In order to protect banks from macroeconomic and financial shocks, prudential authorities use a range of risk analysis tools, among them stress tests. What are they? What purpose do they serve? This blog post answers these questions and is accompanied by a second post on the “real-life” stress placed on banks by the Covid-19 crisis.
Stress tests first became part of the regulatory framework in 2004 under the Basel II accords: these accords authorised banks to develop their own in-house risk models in order to calculate their capital requirements. At the same time, however, it also became clear that supervisors needed stress-test tools to allow them to verify the soundness of bank models in capturing a deteriorated economic and financial scenario. With the Great Financial Crisis of 2008, these exercises became even more useful, notably for evaluating and communicating on banks’ ability to withstand a shock of that scale. As a result, the Basel Committee introduced its Principles for sound stress testing practices and supervision in 2009. Stress tests have since become a recurrent exercise at the European level and are carried out every two years by the European Banking Authority.
A stress test consists in simulating the impact of an economic and financial crisis on each of the tested banks and, by extension, on the solidity of the banking system. Since 2009, 6 European stress tests have been carried out, each involving three steps (see Chart 1):
The loss of capital revealed in a stress test is expressed in terms of the decline in the “capital ratio”. Chart 2 shows a very simplified version of a bank balance sheet: the capital (i.e. own funds) is used to cover unexpected losses incurred by the bank on its assets.
The capital (or solvency) ratio is the amount of own funds expressed as a percentage of risk-weighted balance sheet assets, i.e.:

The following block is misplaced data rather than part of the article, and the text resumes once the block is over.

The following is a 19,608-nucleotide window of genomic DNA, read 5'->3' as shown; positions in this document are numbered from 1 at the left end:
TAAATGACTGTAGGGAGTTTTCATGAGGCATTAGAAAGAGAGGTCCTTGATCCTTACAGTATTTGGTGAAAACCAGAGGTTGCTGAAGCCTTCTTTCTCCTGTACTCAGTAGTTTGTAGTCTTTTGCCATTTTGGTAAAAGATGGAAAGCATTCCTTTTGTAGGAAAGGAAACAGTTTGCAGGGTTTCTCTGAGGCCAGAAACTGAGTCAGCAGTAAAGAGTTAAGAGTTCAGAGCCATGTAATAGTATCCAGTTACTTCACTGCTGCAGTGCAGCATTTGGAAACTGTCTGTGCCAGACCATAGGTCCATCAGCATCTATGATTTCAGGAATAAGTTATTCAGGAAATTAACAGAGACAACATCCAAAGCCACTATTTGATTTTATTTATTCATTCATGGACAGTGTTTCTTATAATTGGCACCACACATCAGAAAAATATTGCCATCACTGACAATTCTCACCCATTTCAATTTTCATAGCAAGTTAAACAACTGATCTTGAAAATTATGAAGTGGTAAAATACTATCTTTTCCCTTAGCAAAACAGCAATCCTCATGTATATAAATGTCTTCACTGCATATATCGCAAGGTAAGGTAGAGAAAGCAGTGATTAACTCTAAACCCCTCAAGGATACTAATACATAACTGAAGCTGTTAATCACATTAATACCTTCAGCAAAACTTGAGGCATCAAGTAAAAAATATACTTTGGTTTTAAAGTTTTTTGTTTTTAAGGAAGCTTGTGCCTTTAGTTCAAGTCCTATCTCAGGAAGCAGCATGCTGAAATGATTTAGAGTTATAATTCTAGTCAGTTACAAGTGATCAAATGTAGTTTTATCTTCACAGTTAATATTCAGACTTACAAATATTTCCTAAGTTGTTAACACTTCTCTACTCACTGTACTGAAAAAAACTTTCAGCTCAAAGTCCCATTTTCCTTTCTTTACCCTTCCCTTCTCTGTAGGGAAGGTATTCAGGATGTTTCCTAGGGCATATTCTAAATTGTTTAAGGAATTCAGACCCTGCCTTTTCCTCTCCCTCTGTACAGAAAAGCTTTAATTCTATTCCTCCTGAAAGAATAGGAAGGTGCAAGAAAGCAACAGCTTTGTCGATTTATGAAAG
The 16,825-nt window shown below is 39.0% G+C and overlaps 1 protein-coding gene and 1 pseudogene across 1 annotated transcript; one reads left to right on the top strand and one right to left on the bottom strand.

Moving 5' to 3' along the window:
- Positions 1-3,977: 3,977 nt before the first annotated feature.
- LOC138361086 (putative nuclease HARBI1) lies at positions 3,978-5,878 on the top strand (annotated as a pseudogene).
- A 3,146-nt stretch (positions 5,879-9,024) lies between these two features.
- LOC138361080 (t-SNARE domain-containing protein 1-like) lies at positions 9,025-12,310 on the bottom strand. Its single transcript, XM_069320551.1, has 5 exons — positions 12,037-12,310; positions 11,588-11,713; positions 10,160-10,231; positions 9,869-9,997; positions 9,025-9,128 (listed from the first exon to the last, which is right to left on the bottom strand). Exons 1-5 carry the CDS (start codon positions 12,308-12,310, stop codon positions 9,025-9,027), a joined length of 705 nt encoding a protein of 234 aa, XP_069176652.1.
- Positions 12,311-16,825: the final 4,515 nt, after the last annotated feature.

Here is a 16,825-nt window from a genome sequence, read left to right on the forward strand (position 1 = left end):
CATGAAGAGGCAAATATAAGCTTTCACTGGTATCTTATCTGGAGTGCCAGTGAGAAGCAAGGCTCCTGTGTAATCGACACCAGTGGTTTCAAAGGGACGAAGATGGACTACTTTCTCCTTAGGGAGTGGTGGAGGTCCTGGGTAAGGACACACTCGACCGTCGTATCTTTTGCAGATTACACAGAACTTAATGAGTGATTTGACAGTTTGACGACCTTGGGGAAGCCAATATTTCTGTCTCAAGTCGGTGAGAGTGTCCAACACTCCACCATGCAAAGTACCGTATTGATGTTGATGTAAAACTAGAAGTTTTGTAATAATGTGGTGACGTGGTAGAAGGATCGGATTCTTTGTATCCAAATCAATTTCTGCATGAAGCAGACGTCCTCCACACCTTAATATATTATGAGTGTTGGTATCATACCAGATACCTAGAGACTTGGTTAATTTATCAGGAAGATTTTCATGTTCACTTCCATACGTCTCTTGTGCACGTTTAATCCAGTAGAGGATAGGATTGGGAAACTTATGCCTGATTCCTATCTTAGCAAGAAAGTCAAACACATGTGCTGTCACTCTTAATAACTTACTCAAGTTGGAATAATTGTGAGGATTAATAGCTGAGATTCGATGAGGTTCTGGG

Capital ratio (%) = Own funds/Risk-weighted assets
Risk-weighted assets are defined as the sum of each line of a bank’s balance-sheet exposure multiplied by a weighting that reflects that exposure’s level of risk. Certain assets are deemed to be “risk-free” and are given a zero weighting (0%), for example certain government securities or guaranteed securities, whereas others are considered very high-risk and can have a weighting as high as 1,250% (i.e. full coverage of the asset by capital for a regulatory capital ratio of 8%), for example some equity exposures. The capital ratio is thus a useful thermometer, and any deterioration can be the result of (i) a decline in capital linked to losses (numerator effect); and/or (ii) a rise in risk-weighted assets (denominator effect). Chart 3 shows the capital ratios in December 2019 of the 22 largest banking groups in the European Union.
A bank is deemed to be fragile if, under the stress test scenario, its capital ratio is found to fall below the minimum requirement indicated in the regulations, which is specific to each institution depending on the risks to which it is exposed.
As a result of its role in financing the economy, a bank is exposed to a number of risks for which it needs adequate capital coverage. An adverse scenario affects various classes of risk, notably:
The channels whereby these risks are transmitted are complex and differ according to each bank’s business model. To illustrate (non-exhaustively):
Under the coordinated stress-test exercises, the way banks take these transmission channels into account is determined by the prudential authorities, to ensure consistent treatment and comparability of results. In practice, banks are notably required to use a static balance sheet approach: in other words, they must assume throughout the entire stress test that they do not optimise their balance sheet in response to the shocks but instead undergo them “passively”.
While stress tests have become a vital risk management tool for prudential policymaking over the last few years, both in the United States and Europe, the doctrine, models used and even the lessons to be drawn have not yet been harmonised across jurisdictions and are still the subject of debate. They nonetheless remain an extremely useful exercise that provides visibility over the banking system’s ability to withstand adverse shocks and support the economic recovery in less favourable periods. It should also be remembered that, at the European level, they are used as the benchmark for the calibration of certain bank capital requirements, especially those known as pillar 2.